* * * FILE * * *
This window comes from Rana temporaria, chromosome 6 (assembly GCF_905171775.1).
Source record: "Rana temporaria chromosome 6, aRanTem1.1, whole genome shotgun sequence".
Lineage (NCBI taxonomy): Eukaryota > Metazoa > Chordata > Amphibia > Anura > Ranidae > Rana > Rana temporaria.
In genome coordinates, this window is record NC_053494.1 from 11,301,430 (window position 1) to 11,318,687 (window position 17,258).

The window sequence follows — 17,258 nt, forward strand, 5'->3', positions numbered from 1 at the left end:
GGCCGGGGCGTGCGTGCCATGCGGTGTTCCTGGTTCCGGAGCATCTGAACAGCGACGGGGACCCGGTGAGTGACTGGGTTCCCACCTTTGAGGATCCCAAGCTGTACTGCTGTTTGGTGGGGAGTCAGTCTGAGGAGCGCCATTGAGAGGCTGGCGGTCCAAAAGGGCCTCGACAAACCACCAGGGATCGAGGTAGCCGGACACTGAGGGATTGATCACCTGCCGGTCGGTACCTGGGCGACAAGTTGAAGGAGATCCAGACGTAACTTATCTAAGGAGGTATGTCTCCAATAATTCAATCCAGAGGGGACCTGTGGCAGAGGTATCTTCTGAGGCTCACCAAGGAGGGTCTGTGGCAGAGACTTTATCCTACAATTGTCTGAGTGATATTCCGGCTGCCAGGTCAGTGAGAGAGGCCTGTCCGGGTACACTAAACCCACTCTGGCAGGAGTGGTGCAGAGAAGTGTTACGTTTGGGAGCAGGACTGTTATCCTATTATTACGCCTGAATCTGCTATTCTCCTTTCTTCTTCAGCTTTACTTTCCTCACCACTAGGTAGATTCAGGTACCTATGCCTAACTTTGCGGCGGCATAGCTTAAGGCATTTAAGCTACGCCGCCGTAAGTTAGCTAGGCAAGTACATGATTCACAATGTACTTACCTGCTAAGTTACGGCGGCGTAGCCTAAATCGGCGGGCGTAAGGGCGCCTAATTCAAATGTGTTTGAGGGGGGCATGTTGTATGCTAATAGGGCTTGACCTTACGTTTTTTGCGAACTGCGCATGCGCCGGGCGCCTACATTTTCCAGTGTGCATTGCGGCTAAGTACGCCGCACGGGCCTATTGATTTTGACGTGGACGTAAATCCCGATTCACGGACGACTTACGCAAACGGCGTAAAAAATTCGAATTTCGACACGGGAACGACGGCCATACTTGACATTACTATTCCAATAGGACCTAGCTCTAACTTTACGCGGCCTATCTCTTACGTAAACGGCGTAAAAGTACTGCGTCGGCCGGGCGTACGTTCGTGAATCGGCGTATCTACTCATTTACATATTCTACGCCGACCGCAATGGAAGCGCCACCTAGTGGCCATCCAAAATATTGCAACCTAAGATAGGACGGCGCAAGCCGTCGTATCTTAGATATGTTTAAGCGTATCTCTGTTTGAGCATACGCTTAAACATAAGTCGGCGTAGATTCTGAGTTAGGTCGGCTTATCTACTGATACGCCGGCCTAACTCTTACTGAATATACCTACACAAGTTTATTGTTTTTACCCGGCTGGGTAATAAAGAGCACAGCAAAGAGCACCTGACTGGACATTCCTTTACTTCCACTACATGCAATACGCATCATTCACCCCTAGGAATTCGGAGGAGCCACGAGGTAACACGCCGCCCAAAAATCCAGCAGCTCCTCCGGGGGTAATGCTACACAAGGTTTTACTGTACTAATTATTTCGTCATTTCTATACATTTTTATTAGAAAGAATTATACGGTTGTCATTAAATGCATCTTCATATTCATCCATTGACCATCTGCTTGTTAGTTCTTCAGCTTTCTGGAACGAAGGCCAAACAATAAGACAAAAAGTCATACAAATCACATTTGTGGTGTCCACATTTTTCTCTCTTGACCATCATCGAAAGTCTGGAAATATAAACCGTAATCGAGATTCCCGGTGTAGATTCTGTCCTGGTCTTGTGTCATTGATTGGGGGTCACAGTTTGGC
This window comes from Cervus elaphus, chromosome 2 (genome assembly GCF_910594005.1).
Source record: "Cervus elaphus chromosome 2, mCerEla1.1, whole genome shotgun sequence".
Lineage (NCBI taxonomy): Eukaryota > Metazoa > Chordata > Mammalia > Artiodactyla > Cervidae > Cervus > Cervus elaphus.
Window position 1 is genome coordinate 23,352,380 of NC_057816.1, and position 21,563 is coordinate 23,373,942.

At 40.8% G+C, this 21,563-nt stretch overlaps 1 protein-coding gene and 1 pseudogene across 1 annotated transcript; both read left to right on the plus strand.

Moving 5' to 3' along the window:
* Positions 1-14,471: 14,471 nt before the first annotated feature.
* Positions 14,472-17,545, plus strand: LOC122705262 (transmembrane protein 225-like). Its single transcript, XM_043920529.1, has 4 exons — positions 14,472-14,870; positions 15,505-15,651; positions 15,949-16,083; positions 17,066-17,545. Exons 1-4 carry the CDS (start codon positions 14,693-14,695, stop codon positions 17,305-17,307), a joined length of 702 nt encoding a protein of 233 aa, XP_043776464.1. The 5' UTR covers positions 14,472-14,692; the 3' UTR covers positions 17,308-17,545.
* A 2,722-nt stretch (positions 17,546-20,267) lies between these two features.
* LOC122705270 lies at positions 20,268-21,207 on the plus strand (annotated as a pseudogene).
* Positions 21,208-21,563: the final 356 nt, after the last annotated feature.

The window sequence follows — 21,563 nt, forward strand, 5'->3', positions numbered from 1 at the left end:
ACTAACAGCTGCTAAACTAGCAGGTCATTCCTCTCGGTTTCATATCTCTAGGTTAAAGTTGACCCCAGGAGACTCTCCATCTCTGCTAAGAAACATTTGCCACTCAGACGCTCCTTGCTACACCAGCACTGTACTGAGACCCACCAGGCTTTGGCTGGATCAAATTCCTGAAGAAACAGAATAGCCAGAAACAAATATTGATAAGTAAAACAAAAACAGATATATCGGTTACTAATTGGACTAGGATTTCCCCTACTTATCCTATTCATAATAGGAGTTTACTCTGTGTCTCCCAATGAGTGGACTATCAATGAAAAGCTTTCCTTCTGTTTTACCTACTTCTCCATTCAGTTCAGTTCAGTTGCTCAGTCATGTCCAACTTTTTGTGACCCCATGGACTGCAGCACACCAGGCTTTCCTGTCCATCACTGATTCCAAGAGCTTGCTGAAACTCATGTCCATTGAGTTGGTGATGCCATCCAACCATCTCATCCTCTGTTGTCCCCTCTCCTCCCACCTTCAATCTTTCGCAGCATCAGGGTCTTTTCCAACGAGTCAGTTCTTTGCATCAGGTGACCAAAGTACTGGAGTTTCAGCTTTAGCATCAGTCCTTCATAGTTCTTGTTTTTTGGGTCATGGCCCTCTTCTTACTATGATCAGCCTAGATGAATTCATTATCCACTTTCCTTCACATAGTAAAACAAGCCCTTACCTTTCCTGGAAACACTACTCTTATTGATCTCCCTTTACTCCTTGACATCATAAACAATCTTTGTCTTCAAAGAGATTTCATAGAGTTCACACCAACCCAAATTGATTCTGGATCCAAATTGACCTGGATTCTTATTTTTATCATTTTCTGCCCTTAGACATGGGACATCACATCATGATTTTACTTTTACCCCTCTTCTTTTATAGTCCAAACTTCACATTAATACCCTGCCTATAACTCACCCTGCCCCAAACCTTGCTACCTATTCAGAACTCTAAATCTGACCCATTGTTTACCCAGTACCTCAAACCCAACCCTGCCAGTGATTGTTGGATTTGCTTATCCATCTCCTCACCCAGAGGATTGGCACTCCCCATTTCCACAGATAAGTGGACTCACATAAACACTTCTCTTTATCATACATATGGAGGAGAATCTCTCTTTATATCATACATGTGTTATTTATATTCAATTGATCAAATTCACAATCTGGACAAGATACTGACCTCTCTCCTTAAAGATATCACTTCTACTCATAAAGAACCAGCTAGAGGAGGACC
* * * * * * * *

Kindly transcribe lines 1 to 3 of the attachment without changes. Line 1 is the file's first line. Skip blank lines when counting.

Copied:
This window comes from Rana temporaria, chromosome 6 (assembly GCF_905171775.1).
Source record: "Rana temporaria chromosome 6, aRanTem1.1, whole genome shotgun sequence".
Lineage (NCBI taxonomy): Eukaryota > Metazoa > Chordata > Amphibia > Anura > Ranidae > Rana > Rana temporaria.